2, That none of the allegations contained in the said affidavits of Patrick O'Gorman or Gordon M. Greene constituted a breach of paras. 5 or 6 of Professional Practice, Conduct and Discipline Regulations, 1955, as alleged, or constituted a valid ground for the said direction to the Registrar of Solicitors to refuse to issue the said practising certificate.

3, That his explanation to the Society of the matters in respect of which complaint was made should have been accepted.

4, That the refusal of a practising certificate was too severe a penalty to impose in respect of the said complaints.

5, That the learned President of the High Court misdirected himself in law and in fact in ruling that the onus of proof was on the appellant to satisfy the Court that the direction of the Incorporated Law Society should be discharged.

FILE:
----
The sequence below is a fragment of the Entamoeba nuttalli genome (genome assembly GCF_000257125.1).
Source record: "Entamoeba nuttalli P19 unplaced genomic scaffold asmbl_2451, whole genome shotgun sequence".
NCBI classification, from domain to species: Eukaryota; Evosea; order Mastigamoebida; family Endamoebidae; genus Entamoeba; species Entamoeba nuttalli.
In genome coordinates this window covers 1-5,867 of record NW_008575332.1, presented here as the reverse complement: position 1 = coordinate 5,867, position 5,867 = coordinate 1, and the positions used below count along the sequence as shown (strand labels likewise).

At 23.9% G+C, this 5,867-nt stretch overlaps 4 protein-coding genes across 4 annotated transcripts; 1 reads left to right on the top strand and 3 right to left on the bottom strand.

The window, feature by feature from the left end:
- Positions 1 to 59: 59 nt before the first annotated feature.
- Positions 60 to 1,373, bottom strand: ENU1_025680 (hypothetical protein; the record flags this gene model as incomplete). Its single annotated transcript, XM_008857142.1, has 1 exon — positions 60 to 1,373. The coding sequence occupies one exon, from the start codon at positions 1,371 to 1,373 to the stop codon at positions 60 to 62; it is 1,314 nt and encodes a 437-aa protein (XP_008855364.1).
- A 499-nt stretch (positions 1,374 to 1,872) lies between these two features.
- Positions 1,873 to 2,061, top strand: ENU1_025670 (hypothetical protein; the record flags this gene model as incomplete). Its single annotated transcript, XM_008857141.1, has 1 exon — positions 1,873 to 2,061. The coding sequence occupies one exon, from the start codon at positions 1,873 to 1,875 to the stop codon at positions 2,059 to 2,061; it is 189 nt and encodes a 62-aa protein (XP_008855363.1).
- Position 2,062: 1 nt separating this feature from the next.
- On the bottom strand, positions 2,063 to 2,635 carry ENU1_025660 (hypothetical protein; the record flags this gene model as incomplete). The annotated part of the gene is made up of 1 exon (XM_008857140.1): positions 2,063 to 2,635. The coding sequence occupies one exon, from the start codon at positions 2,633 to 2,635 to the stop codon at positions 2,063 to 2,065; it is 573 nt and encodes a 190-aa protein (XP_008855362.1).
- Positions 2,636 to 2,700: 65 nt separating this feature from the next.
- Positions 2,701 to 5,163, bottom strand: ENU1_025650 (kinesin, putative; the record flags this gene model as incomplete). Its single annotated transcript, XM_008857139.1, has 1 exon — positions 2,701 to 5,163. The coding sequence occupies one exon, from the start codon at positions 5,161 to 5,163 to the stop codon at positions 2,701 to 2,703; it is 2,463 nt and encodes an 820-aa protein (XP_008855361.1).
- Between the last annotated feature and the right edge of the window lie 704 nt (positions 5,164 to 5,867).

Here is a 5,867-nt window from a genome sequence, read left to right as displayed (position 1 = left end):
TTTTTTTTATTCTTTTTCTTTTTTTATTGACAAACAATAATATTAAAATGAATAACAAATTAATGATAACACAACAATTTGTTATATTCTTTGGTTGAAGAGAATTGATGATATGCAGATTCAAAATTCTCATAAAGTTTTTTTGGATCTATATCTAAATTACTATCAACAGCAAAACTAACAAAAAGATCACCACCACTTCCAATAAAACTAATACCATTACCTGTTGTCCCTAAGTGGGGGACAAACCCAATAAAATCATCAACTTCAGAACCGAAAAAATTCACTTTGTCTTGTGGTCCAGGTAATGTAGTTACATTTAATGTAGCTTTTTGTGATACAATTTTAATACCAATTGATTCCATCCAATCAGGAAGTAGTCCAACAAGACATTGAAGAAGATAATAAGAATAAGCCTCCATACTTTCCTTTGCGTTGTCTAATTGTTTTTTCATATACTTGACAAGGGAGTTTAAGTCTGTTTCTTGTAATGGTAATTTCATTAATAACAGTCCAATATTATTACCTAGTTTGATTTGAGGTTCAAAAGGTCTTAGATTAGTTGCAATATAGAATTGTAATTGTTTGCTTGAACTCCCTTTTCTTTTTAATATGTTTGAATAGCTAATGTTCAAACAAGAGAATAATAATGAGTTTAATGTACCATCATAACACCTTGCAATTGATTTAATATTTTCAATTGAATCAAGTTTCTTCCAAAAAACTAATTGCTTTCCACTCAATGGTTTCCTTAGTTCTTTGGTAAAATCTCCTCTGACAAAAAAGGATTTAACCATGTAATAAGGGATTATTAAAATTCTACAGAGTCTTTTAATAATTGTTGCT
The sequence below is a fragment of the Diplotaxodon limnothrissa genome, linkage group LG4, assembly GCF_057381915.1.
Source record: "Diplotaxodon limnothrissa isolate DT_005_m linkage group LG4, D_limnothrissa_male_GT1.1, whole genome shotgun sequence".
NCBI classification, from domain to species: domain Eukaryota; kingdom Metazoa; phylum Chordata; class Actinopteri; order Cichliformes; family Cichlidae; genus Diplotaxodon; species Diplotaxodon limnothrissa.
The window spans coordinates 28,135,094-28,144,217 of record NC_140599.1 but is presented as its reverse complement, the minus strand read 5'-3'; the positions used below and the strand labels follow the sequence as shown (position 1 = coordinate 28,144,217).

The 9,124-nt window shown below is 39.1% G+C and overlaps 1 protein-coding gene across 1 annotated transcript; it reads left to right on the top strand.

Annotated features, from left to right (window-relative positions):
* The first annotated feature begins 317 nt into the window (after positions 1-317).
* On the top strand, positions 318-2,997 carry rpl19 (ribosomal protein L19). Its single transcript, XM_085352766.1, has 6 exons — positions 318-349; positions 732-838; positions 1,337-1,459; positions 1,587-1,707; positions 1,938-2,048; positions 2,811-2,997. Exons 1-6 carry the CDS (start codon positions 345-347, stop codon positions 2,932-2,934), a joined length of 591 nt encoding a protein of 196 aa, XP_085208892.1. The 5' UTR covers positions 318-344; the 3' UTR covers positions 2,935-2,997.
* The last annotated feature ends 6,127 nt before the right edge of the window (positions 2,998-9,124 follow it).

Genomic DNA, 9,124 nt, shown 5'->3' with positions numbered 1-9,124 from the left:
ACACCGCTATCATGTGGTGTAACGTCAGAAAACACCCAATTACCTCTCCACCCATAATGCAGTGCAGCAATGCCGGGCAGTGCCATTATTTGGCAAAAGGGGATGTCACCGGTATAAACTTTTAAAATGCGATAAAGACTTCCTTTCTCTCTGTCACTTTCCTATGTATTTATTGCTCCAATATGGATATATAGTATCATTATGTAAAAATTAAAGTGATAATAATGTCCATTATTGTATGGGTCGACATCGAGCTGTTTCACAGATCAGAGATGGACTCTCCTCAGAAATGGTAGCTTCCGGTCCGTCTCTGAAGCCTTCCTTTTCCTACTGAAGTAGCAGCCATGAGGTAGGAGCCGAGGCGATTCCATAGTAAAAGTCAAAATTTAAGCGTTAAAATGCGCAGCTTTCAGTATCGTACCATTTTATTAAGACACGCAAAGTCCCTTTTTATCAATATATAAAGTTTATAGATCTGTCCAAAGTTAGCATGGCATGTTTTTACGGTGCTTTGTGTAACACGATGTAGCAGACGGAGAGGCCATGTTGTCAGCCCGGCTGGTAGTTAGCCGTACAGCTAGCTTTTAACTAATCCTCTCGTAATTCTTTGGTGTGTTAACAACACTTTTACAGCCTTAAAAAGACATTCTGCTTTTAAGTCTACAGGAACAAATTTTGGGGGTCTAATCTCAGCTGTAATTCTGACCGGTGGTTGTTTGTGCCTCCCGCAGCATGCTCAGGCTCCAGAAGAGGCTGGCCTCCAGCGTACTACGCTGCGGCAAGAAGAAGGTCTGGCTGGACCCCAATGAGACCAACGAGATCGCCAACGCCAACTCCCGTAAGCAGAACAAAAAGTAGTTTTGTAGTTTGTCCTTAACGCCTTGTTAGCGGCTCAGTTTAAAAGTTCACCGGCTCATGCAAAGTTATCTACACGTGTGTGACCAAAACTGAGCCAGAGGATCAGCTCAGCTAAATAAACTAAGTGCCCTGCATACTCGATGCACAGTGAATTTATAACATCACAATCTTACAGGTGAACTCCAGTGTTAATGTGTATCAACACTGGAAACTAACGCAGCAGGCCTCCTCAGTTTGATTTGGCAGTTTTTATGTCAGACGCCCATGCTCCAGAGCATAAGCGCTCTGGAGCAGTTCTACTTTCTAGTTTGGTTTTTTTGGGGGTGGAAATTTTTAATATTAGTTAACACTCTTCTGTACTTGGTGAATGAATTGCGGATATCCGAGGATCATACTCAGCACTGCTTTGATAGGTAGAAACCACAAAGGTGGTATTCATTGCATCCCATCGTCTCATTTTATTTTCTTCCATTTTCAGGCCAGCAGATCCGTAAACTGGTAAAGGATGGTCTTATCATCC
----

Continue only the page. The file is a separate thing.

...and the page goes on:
Davitt P. :—

I am afraid that the facts of this matter are only too painfully clear. There is one matter outstanding. That is that certain work was done by Mr. Crowley which would normally be done by the vendor's solicitor. There is no question about that—preparing the contract is the most outstanding portion of it.

Cur. adv. vult.

Davitt P. :—

The appellant in this matter is Mr. Thomas Crowley, solicitor. Being at the material time a person to whom s. 49 of the Solicitors Act, 1954, applied, he made application to the Incorporated Law Society for a practising certificate for the year 1961/62. He was refused on the ground that, having been invited by the Society to give an explanation in regard to a certain matter which affected his conduct as a solicitor, he had failed to give one which the Society regarded as sufficient and satisfactory. Against this refusal he appealed to this Court on the grounds that the refusal of the certificate was too severe a penalty to impose in respect of the complaint made against him and that his explanation to the Society of the matter complained of should have been accepted. Consequent upon this appeal having been taken a practising certificate was issued to the appellant under the provisions of s. 49, sub-s. 3. The appeal came on for hearing before me on the 23rd June last, when...